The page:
Friday, March 17, 2006

In Memoriam

What with all the Oscars and Blogs Against Sexism and so forth, I neglected to post on Octavia E. Butler, who was born in 1947 and died on February 24, 2006.

Ms. Butler is a writer of astounding science fiction and fantasy. By most reports, she was the first, and for a long time the only, African-American woman to work in the genre. Always her books focus on feminine strength, on exploring and challenging cultural conceptions of distance and fear, love and otherness. Always they do so with astounding imagination, specificity, and intimacy.

Nearly two years ago, Tyromaven handed me her copy of Wild Seed; she's a longtime fan and advocate of Octavia Butler, and aims to get all of her friends on the bandwagon. I was frustrated by the ending of the novel, but beguiled by the plot and the prose. I looked at Butler's books in bookstores, and several months later picked up Parable of the Talents (which, I would later find out, but not to the novel's detriment, was the second in a series), which led me on a quest that still continues, to read everything Ms. Butler ever wrote. I've since consumed Mind of My Mind, the sequel to Wild Seed, several of her other more independent novels, and the first two books of the Xenogenesis series, which studies the results of humans interbreeding, both physically and emotionally, with an alien species called the Oankali.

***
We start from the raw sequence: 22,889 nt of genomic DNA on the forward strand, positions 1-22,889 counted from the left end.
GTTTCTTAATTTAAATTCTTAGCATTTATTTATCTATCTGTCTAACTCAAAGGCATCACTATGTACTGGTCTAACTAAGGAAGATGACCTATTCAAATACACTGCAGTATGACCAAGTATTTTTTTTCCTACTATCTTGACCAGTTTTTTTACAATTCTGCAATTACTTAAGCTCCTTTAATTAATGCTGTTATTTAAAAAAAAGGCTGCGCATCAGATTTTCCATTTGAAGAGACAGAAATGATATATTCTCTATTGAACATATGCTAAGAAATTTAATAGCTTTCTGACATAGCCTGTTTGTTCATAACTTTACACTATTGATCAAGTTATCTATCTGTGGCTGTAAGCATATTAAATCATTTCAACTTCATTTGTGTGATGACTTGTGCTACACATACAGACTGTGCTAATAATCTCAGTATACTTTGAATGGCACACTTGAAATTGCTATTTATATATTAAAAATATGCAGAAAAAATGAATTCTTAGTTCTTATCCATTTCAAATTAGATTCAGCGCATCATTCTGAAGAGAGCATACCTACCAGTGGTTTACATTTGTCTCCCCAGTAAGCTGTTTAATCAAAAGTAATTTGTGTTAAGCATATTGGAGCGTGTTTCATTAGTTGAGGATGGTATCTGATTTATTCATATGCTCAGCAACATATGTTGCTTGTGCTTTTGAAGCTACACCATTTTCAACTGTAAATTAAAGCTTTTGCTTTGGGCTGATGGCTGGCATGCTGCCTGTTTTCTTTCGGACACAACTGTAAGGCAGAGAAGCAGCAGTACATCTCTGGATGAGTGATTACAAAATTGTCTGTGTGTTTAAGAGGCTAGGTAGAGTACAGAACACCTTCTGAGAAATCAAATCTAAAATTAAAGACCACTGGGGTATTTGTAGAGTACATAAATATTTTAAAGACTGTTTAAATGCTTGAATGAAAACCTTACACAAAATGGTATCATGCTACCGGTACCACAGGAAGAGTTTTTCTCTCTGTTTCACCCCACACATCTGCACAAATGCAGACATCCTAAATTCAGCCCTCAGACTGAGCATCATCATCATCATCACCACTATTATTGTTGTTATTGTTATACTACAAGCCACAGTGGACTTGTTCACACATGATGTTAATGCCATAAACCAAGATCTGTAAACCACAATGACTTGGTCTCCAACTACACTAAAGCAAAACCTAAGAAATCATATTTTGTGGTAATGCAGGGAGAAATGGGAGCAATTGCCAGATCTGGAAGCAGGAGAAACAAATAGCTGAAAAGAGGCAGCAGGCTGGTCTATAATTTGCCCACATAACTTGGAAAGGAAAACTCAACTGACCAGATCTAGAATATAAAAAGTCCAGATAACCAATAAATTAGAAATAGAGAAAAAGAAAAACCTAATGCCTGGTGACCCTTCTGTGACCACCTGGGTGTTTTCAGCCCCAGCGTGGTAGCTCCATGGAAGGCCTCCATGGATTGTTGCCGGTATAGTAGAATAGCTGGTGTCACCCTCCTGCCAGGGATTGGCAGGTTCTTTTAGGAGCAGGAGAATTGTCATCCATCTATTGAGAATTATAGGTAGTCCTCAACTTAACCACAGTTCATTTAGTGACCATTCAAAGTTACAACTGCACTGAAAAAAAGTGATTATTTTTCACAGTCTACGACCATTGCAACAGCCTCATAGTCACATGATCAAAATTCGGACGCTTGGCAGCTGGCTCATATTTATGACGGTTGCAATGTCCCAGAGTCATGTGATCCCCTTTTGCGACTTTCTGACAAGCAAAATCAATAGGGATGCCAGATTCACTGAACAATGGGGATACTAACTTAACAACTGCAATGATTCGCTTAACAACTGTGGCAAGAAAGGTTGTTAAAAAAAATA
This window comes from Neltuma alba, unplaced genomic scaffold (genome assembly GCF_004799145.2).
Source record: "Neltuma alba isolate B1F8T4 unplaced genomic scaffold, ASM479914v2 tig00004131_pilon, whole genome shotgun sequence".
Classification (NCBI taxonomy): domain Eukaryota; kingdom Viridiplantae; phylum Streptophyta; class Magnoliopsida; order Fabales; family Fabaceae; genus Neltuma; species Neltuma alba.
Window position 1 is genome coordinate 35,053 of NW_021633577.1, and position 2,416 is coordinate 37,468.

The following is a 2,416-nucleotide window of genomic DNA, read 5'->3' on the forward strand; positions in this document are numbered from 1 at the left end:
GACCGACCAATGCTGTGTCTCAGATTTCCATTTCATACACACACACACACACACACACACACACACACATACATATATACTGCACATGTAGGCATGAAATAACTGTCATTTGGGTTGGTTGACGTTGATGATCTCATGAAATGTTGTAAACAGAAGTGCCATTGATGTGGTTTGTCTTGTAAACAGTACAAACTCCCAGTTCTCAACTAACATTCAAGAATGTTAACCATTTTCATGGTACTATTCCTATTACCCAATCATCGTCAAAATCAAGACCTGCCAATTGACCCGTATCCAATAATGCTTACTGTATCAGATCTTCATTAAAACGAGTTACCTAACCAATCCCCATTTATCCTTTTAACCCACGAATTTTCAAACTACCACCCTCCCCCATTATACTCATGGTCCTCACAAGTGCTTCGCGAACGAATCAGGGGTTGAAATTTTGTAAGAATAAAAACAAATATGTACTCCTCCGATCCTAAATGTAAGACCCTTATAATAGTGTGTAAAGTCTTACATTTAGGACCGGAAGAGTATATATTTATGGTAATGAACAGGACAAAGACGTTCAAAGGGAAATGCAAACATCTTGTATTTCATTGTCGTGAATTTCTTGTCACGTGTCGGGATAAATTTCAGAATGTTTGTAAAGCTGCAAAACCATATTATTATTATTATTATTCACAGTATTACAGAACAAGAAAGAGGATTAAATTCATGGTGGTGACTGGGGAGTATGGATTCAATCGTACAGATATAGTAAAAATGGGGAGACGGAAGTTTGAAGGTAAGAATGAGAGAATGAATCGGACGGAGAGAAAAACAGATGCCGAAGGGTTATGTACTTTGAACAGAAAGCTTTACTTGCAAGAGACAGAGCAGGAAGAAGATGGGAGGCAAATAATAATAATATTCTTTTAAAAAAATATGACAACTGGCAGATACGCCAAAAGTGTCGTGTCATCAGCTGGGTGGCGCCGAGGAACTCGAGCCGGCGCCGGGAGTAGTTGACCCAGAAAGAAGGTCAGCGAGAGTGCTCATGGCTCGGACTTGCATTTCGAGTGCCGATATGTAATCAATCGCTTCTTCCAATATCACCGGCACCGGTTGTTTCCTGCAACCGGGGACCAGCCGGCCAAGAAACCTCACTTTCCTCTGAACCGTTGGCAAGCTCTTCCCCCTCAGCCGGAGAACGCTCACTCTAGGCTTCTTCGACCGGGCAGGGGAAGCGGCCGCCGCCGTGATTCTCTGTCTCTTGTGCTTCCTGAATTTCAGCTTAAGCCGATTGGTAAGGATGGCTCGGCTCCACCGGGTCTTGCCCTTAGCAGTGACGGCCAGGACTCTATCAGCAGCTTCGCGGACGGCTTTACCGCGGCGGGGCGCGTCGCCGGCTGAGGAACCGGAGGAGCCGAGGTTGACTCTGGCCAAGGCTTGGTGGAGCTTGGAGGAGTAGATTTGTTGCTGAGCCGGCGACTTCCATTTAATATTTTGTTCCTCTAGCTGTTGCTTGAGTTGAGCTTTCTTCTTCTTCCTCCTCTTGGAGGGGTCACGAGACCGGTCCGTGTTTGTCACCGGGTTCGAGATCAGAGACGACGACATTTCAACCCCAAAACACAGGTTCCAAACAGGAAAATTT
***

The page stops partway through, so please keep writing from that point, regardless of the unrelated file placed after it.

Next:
My particular favorites among the books I've read are the pair Parable of the Sower and Parable of the Talents. I'm working on a post that includes a great deal about them, so I won't go too far into it now, but in a mildly dystopic 2030, they follow the story of a young African-American woman, Lauren Olamina, and her attempts to found a new religion, Earthseed, which preaches in its Books of the Living that "The only lasting truth/Is Change./God/Is Change." The books are stunning, thorough, upsetting, honest, and in interviews published shortly before her death, Ms. Butler revealed that she was working on another addition to the series, Parable of the Trickster, and hoped to add several more in the coming years.

For this, and for her declaration in her author biographies that she could "imagine being an 80-year-old writer," I mourn her passage. And I encourage everyone to read her books, both in her memory and because they are stunningly fabulous.

3 Comments:

At 9:19 AM, Anonymous tyromaven said...

here's what gets me working through this:
"flowers gathered in the morning
afternoon they blossom on,
still are withered by the evening:
you can be me when i'm gone."
--the kindly ones, gaiman

 
At 3:34 PM, Blogger Connor said...

=(

 
At 10:17 PM, Anonymous tyromaven said...

Bruce Sterling vs. Octavia Butler?
Technology influences culture vs. Biology influences culture?

For discussion at leisure.

 

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